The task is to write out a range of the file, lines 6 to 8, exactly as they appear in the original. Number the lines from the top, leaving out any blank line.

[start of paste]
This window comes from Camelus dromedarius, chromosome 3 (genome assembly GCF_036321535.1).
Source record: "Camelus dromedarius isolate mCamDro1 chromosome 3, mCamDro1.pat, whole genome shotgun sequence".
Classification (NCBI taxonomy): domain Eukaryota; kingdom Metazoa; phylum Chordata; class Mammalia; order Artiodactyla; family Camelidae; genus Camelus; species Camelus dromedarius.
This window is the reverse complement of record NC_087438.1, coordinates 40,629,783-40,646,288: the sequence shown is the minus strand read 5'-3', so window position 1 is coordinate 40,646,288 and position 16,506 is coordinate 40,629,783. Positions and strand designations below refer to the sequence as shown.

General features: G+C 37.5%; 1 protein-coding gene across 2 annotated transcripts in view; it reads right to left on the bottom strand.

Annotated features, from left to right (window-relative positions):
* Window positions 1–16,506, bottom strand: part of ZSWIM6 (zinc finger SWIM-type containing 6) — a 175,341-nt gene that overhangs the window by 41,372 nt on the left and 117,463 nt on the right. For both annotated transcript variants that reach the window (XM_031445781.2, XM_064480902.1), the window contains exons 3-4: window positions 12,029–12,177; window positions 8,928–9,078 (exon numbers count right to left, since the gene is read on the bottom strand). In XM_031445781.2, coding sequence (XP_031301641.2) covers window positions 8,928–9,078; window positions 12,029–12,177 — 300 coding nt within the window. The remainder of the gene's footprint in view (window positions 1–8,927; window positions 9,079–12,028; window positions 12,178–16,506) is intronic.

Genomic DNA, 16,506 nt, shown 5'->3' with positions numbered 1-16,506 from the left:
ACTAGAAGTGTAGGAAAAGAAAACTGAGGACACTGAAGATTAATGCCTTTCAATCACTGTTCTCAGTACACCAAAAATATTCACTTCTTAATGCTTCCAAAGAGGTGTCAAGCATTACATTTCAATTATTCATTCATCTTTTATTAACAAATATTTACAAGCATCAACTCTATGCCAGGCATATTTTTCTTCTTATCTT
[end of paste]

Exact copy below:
Annotated features, from left to right (window-relative positions):
* Window positions 1–16,506, bottom strand: part of ZSWIM6 (zinc finger SWIM-type containing 6) — a 175,341-nt gene that overhangs the window by 41,372 nt on the left and 117,463 nt on the right. For both annotated transcript variants that reach the window (XM_031445781.2, XM_064480902.1), the window contains exons 3-4: window positions 12,029–12,177; window positions 8,928–9,078 (exon numbers count right to left, since the gene is read on the bottom strand). In XM_031445781.2, coding sequence (XP_031301641.2) covers window positions 8,928–9,078; window positions 12,029–12,177 — 300 coding nt within the window. The remainder of the gene's footprint in view (window positions 1–8,927; window positions 9,079–12,028; window positions 12,178–16,506) is intronic.

Genomic DNA, 16,506 nt, shown 5'->3' with positions numbered 1-16,506 from the left: